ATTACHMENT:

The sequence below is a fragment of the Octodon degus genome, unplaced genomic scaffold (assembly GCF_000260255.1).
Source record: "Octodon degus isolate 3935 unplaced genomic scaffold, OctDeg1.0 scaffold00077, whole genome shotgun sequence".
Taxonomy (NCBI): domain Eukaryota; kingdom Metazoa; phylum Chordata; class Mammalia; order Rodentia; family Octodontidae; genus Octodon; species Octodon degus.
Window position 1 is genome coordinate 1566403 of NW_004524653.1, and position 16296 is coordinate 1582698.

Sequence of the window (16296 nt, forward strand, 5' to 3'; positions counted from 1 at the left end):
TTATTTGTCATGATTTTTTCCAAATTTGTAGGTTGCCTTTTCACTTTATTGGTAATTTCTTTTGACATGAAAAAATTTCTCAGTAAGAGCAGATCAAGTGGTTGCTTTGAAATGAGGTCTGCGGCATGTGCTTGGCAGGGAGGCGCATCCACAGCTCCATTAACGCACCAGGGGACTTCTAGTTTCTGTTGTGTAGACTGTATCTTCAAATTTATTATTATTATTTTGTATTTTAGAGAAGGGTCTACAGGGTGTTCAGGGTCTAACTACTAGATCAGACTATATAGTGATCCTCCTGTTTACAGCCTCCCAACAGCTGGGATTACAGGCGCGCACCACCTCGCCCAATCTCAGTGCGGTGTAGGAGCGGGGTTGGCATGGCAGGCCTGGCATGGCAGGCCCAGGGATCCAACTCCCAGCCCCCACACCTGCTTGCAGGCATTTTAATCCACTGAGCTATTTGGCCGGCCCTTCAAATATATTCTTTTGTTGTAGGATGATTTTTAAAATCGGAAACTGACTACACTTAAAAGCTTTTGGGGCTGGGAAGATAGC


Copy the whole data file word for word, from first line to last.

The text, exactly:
The sequence below is a fragment of the Octodon degus genome, unplaced genomic scaffold (assembly GCF_000260255.1).
Source record: "Octodon degus isolate 3935 unplaced genomic scaffold, OctDeg1.0 scaffold00077, whole genome shotgun sequence".
Taxonomy (NCBI): domain Eukaryota; kingdom Metazoa; phylum Chordata; class Mammalia; order Rodentia; family Octodontidae; genus Octodon; species Octodon degus.
Window position 1 is genome coordinate 1566403 of NW_004524653.1, and position 16296 is coordinate 1582698.

Sequence of the window (16296 nt, forward strand, 5' to 3'; positions counted from 1 at the left end):
TTATTTGTCATGATTTTTTCCAAATTTGTAGGTTGCCTTTTCACTTTATTGGTAATTTCTTTTGACATGAAAAAATTTCTCAGTAAGAGCAGATCAAGTGGTTGCTTTGAAATGAGGTCTGCGGCATGTGCTTGGCAGGGAGGCGCATCCACAGCTCCATTAACGCACCAGGGGACTTCTAGTTTCTGTTGTGTAGACTGTATCTTCAAATTTATTATTATTATTTTGTATTTTAGAGAAGGGTCTACAGGGTGTTCAGGGTCTAACTACTAGATCAGACTATATAGTGATCCTCCTGTTTACAGCCTCCCAACAGCTGGGATTACAGGCGCGCACCACCTCGCCCAATCTCAGTGCGGTGTAGGAGCGGGGTTGGCATGGCAGGCCTGGCATGGCAGGCCCAGGGATCCAACTCCCAGCCCCCACACCTGCTTGCAGGCATTTTAATCCACTGAGCTATTTGGCCGGCCCTTCAAATATATTCTTTTGTTGTAGGATGATTTTTAAAATCGGAAACTGACTACACTTAAAAGCTTTTGGGGCTGGGAAGATAGC